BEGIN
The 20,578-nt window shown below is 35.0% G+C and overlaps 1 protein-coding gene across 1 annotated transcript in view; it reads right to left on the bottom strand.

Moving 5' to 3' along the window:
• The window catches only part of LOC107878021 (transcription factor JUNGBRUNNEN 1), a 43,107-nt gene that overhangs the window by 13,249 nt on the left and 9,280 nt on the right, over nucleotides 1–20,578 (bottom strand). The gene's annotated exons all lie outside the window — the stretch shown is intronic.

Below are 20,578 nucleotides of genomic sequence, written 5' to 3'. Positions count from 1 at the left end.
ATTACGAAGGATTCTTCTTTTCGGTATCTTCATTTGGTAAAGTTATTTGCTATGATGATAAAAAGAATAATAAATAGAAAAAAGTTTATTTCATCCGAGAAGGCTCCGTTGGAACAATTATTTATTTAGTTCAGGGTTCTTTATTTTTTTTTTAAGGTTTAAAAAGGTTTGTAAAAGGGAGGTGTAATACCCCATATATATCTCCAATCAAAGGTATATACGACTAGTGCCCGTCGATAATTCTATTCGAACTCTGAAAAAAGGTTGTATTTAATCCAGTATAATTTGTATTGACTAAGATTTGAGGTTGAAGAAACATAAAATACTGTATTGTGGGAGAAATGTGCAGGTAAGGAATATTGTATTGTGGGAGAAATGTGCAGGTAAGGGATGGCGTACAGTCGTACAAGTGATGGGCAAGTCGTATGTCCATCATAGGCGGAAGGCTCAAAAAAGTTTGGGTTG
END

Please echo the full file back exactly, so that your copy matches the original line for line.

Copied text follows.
The 20,578-nt window shown below is 35.0% G+C and overlaps 1 protein-coding gene across 1 annotated transcript in view; it reads right to left on the bottom strand.

Moving 5' to 3' along the window:
• The window catches only part of LOC107878021 (transcription factor JUNGBRUNNEN 1), a 43,107-nt gene that overhangs the window by 13,249 nt on the left and 9,280 nt on the right, over nucleotides 1–20,578 (bottom strand). The gene's annotated exons all lie outside the window — the stretch shown is intronic.

Below are 20,578 nucleotides of genomic sequence, written 5' to 3'. Positions count from 1 at the left end.
ATTACGAAGGATTCTTCTTTTCGGTATCTTCATTTGGTAAAGTTATTTGCTATGATGATAAAAAGAATAATAAATAGAAAAAAGTTTATTTCATCCGAGAAGGCTCCGTTGGAACAATTATTTATTTAGTTCAGGGTTCTTTATTTTTTTTTTAAGGTTTAAAAAGGTTTGTAAAAGGGAGGTGTAATACCCCATATATATCTCCAATCAAAGGTATATACGACTAGTGCCCGTCGATAATTCTATTCGAACTCTGAAAAAAGGTTGTATTTAATCCAGTATAATTTGTATTGACTAAGATTTGAGGTTGAAGAAACATAAAATACTGTATTGTGGGAGAAATGTGCAGGTAAGGAATATTGTATTGTGGGAGAAATGTGCAGGTAAGGGATGGCGTACAGTCGTACAAGTGATGGGCAAGTCGTATGTCCATCATAGGCGGAAGGCTCAAAAAAGTTTGGGTTG